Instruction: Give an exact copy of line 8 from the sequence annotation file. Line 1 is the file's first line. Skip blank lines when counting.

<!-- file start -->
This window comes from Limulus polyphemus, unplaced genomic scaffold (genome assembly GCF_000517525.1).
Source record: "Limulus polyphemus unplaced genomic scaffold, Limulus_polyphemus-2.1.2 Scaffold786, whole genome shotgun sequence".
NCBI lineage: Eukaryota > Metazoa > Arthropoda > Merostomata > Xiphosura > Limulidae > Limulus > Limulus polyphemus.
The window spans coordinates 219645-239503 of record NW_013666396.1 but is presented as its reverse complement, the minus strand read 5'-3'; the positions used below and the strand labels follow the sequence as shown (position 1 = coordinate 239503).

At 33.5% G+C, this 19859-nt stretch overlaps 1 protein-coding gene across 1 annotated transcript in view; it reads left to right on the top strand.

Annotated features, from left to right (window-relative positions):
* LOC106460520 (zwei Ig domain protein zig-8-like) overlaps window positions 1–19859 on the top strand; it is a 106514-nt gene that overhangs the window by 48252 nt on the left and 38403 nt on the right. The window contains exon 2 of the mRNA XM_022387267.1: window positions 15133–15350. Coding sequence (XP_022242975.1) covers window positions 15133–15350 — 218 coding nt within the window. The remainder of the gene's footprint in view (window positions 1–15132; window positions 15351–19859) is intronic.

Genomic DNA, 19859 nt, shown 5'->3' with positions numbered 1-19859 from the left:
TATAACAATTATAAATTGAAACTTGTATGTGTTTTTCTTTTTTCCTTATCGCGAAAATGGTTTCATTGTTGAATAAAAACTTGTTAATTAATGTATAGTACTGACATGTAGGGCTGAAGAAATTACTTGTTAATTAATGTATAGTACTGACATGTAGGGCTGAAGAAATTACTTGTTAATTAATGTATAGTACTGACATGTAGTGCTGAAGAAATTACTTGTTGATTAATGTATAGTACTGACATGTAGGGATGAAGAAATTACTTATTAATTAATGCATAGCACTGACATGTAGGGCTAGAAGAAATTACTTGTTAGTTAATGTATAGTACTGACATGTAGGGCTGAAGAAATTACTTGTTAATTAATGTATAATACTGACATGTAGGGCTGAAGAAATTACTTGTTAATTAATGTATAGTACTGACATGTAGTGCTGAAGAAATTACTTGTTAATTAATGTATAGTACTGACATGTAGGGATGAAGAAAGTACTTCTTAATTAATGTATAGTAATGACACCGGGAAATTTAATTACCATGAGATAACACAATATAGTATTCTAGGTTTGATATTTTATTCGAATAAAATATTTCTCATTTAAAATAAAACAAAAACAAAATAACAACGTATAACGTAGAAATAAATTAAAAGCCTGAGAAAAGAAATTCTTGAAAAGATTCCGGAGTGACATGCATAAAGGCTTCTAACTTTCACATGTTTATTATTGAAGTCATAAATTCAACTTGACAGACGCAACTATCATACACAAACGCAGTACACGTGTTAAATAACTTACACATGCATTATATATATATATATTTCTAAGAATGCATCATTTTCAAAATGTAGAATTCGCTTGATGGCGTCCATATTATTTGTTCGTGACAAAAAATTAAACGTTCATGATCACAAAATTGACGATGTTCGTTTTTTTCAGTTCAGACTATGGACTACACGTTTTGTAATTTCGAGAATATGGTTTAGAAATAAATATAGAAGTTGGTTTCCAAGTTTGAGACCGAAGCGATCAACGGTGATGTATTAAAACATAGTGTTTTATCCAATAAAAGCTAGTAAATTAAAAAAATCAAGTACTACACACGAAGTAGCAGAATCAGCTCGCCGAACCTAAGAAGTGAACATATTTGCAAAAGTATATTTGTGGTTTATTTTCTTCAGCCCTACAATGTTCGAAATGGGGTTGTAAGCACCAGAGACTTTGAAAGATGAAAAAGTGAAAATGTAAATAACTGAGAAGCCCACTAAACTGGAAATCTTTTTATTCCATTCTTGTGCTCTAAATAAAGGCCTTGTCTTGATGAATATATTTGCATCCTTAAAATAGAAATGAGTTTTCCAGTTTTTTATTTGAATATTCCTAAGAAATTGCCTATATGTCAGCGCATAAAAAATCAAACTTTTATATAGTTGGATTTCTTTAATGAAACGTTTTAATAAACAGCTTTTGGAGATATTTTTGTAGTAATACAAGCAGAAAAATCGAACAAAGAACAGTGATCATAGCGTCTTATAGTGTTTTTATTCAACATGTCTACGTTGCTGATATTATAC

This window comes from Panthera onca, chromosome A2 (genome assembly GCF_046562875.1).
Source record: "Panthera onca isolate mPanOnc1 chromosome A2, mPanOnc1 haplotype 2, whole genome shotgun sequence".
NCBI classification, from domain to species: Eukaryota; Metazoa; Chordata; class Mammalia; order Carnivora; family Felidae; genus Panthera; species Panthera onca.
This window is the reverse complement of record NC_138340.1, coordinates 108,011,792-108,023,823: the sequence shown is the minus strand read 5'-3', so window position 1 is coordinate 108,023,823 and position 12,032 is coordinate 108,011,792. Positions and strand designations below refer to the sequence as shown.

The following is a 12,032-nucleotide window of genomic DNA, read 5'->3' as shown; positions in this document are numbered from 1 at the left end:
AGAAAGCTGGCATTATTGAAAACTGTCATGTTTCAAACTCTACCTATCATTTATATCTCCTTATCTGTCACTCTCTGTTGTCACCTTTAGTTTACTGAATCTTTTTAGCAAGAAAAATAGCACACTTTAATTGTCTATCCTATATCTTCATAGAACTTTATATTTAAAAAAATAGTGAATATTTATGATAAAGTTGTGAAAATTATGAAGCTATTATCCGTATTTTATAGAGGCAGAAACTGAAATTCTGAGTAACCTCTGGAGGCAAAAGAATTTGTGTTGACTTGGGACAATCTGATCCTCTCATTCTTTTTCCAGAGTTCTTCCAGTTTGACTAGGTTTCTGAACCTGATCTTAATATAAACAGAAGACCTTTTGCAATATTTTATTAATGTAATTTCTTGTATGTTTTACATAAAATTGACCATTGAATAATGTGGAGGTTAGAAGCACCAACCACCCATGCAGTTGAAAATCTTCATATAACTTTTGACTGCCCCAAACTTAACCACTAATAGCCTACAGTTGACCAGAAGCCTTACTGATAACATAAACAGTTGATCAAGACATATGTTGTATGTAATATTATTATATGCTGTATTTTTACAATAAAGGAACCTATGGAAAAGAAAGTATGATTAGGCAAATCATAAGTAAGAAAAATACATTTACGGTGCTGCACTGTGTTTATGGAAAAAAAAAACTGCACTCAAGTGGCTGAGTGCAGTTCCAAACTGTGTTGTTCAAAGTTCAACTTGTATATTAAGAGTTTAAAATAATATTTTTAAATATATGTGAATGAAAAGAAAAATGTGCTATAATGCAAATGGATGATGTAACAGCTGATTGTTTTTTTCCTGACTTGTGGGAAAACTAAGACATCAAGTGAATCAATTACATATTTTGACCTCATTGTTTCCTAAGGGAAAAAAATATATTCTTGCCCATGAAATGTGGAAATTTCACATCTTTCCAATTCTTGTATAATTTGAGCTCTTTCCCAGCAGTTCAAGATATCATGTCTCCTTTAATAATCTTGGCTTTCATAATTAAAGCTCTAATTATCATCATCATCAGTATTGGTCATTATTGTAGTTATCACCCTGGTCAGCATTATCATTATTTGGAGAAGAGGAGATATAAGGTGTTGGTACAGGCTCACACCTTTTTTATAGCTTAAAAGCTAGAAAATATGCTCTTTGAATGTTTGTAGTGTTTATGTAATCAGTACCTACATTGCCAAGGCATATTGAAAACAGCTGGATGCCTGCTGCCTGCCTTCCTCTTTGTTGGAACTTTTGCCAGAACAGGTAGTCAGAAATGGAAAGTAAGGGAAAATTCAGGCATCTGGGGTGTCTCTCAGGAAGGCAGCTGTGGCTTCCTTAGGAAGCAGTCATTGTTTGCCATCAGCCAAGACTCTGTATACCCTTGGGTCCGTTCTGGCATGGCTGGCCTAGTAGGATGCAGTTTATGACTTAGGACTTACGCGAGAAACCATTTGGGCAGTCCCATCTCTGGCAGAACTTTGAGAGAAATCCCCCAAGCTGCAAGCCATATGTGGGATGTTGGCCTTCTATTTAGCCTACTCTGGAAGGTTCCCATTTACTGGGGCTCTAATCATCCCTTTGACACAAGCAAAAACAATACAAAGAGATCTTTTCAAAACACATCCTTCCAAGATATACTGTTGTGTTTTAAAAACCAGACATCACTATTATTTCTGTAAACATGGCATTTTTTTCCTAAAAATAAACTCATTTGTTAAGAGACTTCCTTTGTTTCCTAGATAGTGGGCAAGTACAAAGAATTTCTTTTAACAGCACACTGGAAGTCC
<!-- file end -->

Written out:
Genomic DNA, 19859 nt, shown 5'->3' with positions numbered 1-19859 from the left: